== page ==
So, on May 15, 1864, the 247 members of the VMI Corps of Cadets fought for the Confederacy as an independent unit at the battle of New Market, near Harpers Ferry, Virginia. And, as the General predicted, the VMI boys did their duty and preserved the Confederate line. But there was an awful price to be paid. Ten boys lay dead, and another forty-five were wounded. One Cadet proudly wrote later, “The line went forward in the best of order.” After the VMI Cadet Corps fought at New Market, Union Generals determined that the VMI campus, and its arsenal, comprised a military threat and, on June 12, 1864, the campus buildings were burned by Northern forces and the weapons cache was seized.

However, the heroism of the 247 cadets has not been forgotten. To this day, the names of the ten boys lost at New Market are read at a solemn annual VMI ceremony.

Many of the boys of the Civil War, at first, must have had hopes of a glorious experience, wrapped in romantic and heroic ideals. But, as with almost every soldier, of every age, and of every era, they soon realized the truth. War is horrific!

One boy wrote; “I want to say, as we lay there and the shells were flying over us, my thoughts went back to my home, and I thought what a foolish boy I was to run away and get into such a mess as I was in. I would have been glad to have seen my father coming after me.”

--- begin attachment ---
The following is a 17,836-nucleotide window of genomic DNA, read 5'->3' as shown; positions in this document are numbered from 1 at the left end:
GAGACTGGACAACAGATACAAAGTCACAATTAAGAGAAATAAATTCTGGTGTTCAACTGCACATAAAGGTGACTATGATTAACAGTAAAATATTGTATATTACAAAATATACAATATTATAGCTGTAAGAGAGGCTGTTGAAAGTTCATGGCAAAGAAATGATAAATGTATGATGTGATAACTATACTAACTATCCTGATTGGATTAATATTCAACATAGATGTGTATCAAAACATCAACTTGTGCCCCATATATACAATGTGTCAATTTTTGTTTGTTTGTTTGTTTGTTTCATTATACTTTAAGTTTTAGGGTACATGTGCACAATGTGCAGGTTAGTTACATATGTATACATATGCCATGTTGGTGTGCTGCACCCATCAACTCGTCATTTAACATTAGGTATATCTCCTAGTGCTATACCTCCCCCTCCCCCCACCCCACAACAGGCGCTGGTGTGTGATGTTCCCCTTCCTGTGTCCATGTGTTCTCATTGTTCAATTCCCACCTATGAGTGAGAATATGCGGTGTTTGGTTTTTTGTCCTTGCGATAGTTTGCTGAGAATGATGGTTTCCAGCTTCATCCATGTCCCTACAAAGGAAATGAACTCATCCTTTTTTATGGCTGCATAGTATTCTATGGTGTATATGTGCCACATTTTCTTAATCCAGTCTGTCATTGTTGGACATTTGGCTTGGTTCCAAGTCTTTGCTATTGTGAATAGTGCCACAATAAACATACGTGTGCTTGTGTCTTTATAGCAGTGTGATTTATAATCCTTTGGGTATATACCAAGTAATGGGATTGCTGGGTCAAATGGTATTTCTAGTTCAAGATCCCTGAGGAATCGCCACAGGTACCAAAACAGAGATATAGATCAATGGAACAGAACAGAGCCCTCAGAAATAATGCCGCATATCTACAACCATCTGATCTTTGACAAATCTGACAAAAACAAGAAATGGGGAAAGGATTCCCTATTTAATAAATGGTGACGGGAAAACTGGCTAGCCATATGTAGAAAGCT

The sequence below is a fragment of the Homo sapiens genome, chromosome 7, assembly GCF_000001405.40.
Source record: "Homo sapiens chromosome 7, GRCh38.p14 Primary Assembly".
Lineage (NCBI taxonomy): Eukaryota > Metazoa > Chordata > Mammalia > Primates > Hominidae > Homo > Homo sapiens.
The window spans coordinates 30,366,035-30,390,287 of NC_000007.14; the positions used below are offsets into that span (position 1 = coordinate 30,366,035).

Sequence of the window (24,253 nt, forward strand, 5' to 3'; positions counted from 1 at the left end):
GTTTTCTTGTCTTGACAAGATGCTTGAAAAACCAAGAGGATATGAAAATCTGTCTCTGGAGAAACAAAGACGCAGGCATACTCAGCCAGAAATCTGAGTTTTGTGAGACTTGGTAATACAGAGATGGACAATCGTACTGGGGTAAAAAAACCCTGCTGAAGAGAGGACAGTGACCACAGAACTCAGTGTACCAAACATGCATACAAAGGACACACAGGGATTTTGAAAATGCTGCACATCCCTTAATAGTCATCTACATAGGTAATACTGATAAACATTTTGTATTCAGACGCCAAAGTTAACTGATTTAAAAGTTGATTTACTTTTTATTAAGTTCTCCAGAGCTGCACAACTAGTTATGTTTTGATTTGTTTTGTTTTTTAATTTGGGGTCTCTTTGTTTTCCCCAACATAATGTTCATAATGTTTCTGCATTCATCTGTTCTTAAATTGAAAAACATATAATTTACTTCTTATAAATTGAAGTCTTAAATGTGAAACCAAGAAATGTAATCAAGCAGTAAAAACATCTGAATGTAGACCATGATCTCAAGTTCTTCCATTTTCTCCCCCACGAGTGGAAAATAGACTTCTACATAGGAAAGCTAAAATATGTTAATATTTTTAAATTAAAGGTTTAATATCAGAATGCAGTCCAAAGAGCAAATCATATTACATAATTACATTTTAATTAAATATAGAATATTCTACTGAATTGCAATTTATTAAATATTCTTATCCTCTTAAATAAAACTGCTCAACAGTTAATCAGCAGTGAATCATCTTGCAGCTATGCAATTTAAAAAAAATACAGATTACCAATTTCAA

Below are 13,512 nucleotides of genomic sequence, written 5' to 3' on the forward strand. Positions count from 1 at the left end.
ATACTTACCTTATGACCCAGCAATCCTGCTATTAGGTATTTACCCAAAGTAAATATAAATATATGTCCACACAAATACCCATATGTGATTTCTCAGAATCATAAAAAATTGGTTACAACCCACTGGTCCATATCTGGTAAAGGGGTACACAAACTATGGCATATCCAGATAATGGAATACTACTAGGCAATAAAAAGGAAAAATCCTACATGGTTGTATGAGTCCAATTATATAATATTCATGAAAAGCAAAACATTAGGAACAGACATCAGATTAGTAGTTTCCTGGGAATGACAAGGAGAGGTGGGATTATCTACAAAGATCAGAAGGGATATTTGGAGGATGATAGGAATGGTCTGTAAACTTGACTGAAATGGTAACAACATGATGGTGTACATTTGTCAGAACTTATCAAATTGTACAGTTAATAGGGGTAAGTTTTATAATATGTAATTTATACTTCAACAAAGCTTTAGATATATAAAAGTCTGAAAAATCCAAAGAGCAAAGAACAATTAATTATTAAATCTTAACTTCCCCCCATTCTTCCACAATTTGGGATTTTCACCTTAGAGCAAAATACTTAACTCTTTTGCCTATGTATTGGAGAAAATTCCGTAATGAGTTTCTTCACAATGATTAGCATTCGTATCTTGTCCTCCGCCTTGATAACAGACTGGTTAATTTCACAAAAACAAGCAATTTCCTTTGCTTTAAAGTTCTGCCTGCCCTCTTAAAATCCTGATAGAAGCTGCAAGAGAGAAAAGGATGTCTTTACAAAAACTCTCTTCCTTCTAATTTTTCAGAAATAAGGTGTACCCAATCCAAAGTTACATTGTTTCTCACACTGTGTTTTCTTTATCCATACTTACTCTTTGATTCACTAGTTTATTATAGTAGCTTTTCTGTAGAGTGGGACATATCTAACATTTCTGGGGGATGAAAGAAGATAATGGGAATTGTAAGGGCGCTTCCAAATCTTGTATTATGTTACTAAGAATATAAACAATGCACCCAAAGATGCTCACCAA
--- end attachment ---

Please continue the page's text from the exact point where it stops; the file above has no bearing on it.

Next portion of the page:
And a 16-year-old wrote; “I passed the corpse of a beautiful boy who lay with his blond curls scattered about his face and his hand folded peacefully across his breast. He was clad in a bright and neat uniform, garnished with gold, which seemed to tell the story of a loving mother and sisters who had sent their household pet to the field of war. His neat little hat lying beside him …He was about my age… At the sight of the poor boy’s corpse, I burst into a regular boo hoo.”

After the Civil War, the public, politicians, and military leaders became aware of the large numbers of children who had fought and the many (really too many) who were wounded or killed. As a result, the prohibition of recruitment, enlistment, and use of children in the United States military became a stated policy.

However, in every war since, especially in World Wars I and II, there are examples of a few who found a way to become a child at war. We can only hope it does not happen again on our watch.

Contact the author at  gadorris2@gmail.com and see other articles under “blogs” ant the website  www.alincolnbygadorris.com